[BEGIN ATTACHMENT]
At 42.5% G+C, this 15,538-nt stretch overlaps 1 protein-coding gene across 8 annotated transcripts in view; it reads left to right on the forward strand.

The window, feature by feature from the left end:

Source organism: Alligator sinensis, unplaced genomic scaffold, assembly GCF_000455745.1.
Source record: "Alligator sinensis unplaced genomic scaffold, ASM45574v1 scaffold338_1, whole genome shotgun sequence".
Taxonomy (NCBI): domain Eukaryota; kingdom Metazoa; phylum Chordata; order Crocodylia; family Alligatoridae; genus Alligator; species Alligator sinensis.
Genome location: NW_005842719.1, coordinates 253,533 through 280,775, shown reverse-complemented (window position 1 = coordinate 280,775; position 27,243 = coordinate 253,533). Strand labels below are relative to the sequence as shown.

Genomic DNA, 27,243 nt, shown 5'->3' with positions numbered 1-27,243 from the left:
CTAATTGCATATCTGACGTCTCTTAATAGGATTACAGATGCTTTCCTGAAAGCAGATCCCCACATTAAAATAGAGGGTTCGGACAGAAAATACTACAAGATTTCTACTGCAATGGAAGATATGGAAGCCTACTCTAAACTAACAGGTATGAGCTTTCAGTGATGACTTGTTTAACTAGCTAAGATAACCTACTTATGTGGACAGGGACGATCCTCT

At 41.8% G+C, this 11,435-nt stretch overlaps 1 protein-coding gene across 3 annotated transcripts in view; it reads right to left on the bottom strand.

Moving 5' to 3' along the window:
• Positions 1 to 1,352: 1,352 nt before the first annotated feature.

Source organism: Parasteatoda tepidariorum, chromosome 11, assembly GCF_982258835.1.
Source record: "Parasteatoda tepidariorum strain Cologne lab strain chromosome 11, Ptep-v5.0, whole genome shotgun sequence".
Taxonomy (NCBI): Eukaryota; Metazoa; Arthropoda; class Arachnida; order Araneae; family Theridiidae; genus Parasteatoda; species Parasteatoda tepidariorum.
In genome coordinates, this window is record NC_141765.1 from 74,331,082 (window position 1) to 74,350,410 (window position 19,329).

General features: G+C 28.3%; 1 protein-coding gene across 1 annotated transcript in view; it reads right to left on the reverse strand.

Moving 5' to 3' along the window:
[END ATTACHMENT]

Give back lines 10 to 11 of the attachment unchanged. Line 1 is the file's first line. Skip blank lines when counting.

Moving 5' to 3' along the window:
• Positions 1 to 1,352: 1,352 nt before the first annotated feature.